By Nancy Brekke, Reading Interventionist, Guest Blogger
I'm excited to continue with the second part of a two-part blog post series about how you can teach reading comprehension strategies by using paired texts about food. In today's post, I'll provide details for you to help students practice reading books in the K–L guided reading level range. If you missed the first part, in which I talk about how you can use level J books to improve students' reading comprehension, you can find it here: Improve Reading Comprehension with Paired Texts About Food, Part 1.
Have you ever considered using fairy tales to help struggling readers? You can optimize a level K narrative text, such as Goldilocks and the Three Bears, to help kids practice reading skills that include making inferences and vocabulary development, and asking wh- questions. Then you can pair the narrative text with a nonfiction book for kids, such as Breakfast Around the World (guided reading level L), to help kids improve their ability to activate prior knowledge and make real-world connections. Keep reading to find out how you can incorporate these K–L leveled readers from Story World Real World to help your students meet state standards in a fun and effortless way.
Comprehension Strategy Instruction with Goldilocks and the Three Bears
Making inferences is a strategy that requires kids to draw conclusions by "reading between the lines" and using clues from context of the text and illustrations. Students can also practice this by making predictions and finding meanings of unknown words. Below are some tips for comprehension strategy instruction that you can use to help students practice critical reading skills in your guided reading lesson.
- Using Picture Clues: Students may not be familiar with the word porridge on page 2, so have students look ahead to page 4 to see a picture of porridge. Ask the students they can think of what is inside each bowl, and focus their attention on the steam rising from the purple bowl. Explain that porridge is similar to oatmeal.
- Making Predictions: Read the text on page 3 and encourage students to observe the detail of the scent trailing in the air from inside the house. Then have students make a prediction about where Goldilocks will go since she says, "Mm! I smell porridge!"
- Connecting to the Text: After reading through page 7, help kids make personal connections with the text by encouraging them to answer the following questions with a partner:
- Have you ever gone for a walk in the woods? What did you see? Hear? Smell?
- Have you ever eaten porridge or something similar? Did you like it?
- Have you ever accidentally broken something? What did you break? How did you feel? Did you tell anyone about it?
- Using Wh- Questions: Teaching kids to ask questions that begin with who, what, where, when, why, and how is another important reading comprehension strategy that you can easily practice with Goldilocks and the Three Bears. You can make sets of index cards for each student, or each pair of students, that have each question word written on one side. Have kids show the appropriate question card when they ask questions about important ideas and events in the text as they read.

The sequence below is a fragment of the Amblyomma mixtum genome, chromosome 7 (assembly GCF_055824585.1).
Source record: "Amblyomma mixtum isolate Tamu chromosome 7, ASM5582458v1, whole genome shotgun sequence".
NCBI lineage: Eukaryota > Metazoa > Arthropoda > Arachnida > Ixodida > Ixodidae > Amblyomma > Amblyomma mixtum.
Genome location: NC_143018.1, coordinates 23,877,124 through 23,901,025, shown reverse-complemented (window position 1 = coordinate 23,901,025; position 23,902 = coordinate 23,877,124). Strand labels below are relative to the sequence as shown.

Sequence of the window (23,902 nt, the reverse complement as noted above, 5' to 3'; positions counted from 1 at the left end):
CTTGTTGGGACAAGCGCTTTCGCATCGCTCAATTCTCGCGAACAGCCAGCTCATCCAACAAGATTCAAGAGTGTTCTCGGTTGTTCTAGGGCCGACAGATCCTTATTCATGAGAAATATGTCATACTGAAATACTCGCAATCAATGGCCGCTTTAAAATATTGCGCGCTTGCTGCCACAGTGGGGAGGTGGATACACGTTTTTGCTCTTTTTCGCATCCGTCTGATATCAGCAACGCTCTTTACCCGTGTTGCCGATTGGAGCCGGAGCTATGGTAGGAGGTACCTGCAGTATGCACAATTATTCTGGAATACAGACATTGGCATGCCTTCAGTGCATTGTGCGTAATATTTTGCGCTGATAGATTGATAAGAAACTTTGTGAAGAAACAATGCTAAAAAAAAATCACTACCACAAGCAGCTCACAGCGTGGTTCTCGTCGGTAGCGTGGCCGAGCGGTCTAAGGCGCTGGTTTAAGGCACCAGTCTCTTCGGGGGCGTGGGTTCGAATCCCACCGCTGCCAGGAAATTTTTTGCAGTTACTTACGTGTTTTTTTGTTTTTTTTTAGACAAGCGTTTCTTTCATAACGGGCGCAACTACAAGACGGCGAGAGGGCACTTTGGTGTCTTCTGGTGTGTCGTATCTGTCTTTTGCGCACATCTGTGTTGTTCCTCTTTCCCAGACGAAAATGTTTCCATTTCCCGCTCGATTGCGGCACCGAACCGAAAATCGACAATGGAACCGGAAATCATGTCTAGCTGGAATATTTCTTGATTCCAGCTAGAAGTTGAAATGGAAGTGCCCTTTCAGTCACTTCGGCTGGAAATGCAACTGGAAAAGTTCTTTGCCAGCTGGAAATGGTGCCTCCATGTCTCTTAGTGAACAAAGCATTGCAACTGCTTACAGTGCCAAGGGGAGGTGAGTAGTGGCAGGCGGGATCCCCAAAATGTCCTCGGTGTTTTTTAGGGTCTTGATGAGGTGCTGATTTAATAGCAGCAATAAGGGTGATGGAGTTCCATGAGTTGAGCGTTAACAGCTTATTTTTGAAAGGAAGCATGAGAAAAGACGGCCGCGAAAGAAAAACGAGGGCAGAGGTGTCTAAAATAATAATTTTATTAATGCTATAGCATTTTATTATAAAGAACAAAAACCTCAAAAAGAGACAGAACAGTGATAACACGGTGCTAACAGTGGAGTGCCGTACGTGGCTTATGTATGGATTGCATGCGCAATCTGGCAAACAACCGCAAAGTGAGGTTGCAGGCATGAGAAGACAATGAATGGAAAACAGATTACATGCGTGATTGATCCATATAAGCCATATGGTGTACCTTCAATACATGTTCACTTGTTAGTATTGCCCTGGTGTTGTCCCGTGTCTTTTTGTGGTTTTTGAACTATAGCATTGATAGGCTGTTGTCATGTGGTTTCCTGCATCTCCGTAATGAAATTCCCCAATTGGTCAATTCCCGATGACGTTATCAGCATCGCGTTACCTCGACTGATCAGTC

- Visualizing: Visualizing is a reading comprehension strategy that also works well with reading a fiction book like Goldilocks and the Three Bears. To do this, have students close their eyes and tell them to picture a movie in their minds as you read aloud. After reading the book to the class, have them open their eyes. Then pair each student with a partner to practice retelling the story. As an alternative, encourage each student to make a storyboard by first showing them how to fold a piece of unlined paper into eight sections. Then explain that they will need to illustrate each part of the story within each section of their storyboard sheet as you read aloud. This will be a fun way for kids to work on their comprehension skills while increasing their love of reading!
Using Nonfiction Text Features to Make Meaning of Ideas in a Fairy Tale
To help your students deepen their understanding of the ideas presented in Goldilocks and the Three Bears, show them the cover of Breakfast Around the World and ask, What is similar about these two books? They should be able to identify that the paired texts talk about what can be eaten for breakfast. Then use the following suggestions to help kids understand the importance of nonfiction text features as you continue reading Breakfast Around the World:
- Have the students turn to the table of contents and encourage them to read aloud the titles of section in the leveled reader.
- Next, turn to the map on pages 4–5. Ask students why they think there are children's pictures with arrows on some areas of the map. This can be helpful to encourage students to make inferences about breakfast eaten in different parts of the world.
- As you continue reading through pages 9–13, briefly discuss the information box at the bottom of each page. Explain that these information boxes will help them pronounce the word for each food eaten for breakfast by children around the world.
Using paired texts at different levels gives your students ample opportunity to practice important comprehension and inference-making strategies, such as using picture clues, predicting, figuring out the meaning of unknown words, and asking questions. Please visit us soon for more valuable lesson ideas and tips to help your students!
Nancy has taught grades 1–6, ESL students, and Reading Recovery. She is also a Reading Interventionist and an author of several titles in our Kaleidoscope Collection.